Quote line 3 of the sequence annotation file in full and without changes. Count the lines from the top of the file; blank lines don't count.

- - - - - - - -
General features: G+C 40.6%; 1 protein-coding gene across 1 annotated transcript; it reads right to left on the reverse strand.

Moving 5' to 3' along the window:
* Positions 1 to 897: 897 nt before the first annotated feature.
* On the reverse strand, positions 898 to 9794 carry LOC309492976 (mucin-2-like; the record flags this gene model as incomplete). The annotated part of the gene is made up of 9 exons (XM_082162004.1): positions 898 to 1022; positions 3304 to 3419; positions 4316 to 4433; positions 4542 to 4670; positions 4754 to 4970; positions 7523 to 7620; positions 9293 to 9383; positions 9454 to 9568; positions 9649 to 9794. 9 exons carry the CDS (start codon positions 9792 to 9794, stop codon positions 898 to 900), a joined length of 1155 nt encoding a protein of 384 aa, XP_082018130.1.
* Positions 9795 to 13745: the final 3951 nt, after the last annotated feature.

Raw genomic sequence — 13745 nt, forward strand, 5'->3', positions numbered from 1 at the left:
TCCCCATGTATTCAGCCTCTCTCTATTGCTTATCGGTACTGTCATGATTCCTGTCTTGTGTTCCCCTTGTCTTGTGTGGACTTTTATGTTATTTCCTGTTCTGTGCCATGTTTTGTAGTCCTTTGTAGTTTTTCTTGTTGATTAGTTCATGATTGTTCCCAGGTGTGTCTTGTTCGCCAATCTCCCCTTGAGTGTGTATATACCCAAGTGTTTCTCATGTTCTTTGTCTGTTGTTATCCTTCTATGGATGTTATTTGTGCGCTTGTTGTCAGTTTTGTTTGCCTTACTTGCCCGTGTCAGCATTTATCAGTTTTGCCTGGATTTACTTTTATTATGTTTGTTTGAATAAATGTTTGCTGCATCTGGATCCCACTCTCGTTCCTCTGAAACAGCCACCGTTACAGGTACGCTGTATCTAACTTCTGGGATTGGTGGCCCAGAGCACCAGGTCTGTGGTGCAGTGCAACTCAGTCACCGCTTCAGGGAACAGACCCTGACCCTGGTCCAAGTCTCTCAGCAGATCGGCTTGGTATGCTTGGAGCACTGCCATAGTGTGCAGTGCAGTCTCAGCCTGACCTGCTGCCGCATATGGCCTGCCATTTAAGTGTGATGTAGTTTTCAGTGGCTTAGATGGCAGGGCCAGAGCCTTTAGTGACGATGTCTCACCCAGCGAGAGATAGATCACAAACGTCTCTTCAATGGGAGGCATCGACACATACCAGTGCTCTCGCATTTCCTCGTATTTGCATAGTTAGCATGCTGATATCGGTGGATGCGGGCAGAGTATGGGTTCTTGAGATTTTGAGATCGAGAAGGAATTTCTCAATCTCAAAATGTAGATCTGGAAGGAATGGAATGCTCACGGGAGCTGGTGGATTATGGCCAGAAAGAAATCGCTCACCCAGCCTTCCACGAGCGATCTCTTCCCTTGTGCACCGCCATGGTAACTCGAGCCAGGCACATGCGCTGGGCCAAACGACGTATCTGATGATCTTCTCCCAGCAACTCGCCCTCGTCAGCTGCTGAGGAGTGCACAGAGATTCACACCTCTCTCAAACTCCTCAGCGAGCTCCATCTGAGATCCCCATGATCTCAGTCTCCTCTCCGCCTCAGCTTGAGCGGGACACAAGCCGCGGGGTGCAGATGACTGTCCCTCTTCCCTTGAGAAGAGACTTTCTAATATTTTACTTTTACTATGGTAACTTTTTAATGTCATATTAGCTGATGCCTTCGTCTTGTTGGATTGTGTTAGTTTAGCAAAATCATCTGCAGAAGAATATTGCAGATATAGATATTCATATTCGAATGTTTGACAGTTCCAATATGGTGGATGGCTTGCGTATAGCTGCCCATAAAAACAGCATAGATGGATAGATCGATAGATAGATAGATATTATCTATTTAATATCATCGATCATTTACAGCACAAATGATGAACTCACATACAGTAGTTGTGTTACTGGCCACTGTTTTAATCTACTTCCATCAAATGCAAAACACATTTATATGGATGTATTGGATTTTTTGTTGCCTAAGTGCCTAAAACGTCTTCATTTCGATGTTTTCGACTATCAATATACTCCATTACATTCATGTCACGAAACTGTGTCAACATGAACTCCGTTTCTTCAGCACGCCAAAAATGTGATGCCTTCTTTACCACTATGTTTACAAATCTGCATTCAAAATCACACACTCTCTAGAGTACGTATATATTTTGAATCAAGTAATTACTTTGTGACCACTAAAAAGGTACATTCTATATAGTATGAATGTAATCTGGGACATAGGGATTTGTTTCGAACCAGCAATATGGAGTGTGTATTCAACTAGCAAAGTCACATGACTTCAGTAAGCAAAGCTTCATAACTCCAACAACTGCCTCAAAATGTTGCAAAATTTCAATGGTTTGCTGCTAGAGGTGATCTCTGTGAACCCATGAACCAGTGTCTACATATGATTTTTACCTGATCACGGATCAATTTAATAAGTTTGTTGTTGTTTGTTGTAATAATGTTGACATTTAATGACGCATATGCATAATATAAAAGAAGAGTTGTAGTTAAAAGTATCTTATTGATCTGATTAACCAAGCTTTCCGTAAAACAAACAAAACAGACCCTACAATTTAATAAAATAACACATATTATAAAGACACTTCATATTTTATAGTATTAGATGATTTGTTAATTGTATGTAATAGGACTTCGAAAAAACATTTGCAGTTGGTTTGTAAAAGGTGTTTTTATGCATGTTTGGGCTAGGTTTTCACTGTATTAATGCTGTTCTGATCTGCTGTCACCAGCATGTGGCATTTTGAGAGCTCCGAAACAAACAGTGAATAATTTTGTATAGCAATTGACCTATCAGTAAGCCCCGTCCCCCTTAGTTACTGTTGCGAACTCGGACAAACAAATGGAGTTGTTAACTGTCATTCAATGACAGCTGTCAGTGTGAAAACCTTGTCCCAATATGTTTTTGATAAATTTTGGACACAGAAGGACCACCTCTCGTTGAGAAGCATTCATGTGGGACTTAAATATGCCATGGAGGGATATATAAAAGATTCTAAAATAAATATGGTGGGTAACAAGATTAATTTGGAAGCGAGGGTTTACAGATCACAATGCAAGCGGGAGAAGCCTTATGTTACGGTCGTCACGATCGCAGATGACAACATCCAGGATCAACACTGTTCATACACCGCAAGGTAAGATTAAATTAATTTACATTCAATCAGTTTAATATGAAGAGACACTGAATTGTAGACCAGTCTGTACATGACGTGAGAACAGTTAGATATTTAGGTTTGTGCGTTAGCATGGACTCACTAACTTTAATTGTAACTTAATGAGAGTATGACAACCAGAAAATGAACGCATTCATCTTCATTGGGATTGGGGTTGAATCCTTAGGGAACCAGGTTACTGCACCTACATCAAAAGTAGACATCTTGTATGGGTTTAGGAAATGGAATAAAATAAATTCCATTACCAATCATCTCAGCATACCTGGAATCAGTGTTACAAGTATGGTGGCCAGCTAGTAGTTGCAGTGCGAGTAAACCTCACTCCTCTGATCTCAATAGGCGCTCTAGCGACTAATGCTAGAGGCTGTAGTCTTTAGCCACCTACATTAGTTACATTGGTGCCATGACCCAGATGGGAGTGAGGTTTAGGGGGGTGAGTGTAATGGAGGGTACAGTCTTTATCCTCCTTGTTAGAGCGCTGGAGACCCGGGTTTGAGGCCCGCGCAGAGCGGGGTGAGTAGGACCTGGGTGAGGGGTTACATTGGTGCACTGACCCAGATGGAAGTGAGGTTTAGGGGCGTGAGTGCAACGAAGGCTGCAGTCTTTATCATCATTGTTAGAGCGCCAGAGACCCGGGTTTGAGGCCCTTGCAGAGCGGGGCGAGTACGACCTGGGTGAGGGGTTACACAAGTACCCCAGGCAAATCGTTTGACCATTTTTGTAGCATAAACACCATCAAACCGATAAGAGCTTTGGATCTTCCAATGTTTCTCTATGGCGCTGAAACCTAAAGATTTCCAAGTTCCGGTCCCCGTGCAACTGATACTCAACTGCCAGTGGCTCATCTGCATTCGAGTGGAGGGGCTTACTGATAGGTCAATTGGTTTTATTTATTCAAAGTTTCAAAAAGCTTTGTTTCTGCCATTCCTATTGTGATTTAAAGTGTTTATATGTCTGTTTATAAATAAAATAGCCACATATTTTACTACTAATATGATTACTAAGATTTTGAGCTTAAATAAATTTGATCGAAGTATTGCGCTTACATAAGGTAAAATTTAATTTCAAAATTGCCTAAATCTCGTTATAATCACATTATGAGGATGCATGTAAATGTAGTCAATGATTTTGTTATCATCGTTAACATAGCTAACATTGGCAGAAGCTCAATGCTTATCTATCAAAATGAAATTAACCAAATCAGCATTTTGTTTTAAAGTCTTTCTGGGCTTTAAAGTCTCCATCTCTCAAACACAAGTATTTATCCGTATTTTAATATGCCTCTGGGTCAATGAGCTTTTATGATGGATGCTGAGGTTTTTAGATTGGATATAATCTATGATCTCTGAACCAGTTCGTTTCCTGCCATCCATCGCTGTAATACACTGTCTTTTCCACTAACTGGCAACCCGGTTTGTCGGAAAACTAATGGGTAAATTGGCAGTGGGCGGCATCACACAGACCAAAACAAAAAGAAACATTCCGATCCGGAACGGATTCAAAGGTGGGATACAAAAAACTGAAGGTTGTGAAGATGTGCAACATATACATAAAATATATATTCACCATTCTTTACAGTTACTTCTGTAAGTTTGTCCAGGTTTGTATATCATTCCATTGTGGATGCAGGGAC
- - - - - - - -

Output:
* Positions 1 to 897: 897 nt before the first annotated feature.